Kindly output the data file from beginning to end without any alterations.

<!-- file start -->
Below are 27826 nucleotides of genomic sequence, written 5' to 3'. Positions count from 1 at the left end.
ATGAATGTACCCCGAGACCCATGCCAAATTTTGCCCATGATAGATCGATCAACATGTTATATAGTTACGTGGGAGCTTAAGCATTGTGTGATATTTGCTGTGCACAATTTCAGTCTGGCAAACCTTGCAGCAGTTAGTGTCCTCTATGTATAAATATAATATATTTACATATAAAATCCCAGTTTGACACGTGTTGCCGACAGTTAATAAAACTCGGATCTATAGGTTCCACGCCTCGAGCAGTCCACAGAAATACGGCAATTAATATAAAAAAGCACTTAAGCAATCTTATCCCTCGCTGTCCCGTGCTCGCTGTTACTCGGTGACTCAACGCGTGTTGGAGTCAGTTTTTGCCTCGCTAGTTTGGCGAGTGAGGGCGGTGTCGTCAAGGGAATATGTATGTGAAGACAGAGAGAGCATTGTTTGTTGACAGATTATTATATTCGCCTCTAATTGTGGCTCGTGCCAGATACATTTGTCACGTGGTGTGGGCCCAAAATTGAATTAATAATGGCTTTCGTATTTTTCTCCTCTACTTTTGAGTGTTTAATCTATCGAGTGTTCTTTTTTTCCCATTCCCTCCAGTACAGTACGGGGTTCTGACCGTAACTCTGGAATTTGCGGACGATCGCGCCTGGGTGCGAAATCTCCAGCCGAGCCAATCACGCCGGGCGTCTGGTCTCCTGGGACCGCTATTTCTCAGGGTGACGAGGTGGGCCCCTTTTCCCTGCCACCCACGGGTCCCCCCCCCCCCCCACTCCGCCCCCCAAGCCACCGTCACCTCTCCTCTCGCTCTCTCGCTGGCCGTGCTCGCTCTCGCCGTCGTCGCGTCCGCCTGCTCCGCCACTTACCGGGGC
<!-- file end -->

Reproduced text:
Below are 27826 nucleotides of genomic sequence, written 5' to 3'. Positions count from 1 at the left end.
ATGAATGTACCCCGAGACCCATGCCAAATTTTGCCCATGATAGATCGATCAACATGTTATATAGTTACGTGGGAGCTTAAGCATTGTGTGATATTTGCTGTGCACAATTTCAGTCTGGCAAACCTTGCAGCAGTTAGTGTCCTCTATGTATAAATATAATATATTTACATATAAAATCCCAGTTTGACACGTGTTGCCGACAGTTAATAAAACTCGGATCTATAGGTTCCACGCCTCGAGCAGTCCACAGAAATACGGCAATTAATATAAAAAAGCACTTAAGCAATCTTATCCCTCGCTGTCCCGTGCTCGCTGTTACTCGGTGACTCAACGCGTGTTGGAGTCAGTTTTTGCCTCGCTAGTTTGGCGAGTGAGGGCGGTGTCGTCAAGGGAATATGTATGTGAAGACAGAGAGAGCATTGTTTGTTGACAGATTATTATATTCGCCTCTAATTGTGGCTCGTGCCAGATACATTTGTCACGTGGTGTGGGCCCAAAATTGAATTAATAATGGCTTTCGTATTTTTCTCCTCTACTTTTGAGTGTTTAATCTATCGAGTGTTCTTTTTTTCCCATTCCCTCCAGTACAGTACGGGGTTCTGACCGTAACTCTGGAATTTGCGGACGATCGCGCCTGGGTGCGAAATCTCCAGCCGAGCCAATCACGCCGGGCGTCTGGTCTCCTGGGACCGCTATTTCTCAGGGTGACGAGGTGGGCCCCTTTTCCCTGCCACCCACGGGTCCCCCCCCCCCCCCACTCCGCCCCCCAAGCCACCGTCACCTCTCCTCTCGCTCTCTCGCTGGCCGTGCTCGCTCTCGCCGTCGTCGCGTCCGCCTGCTCCGCCACTTACCGGGGC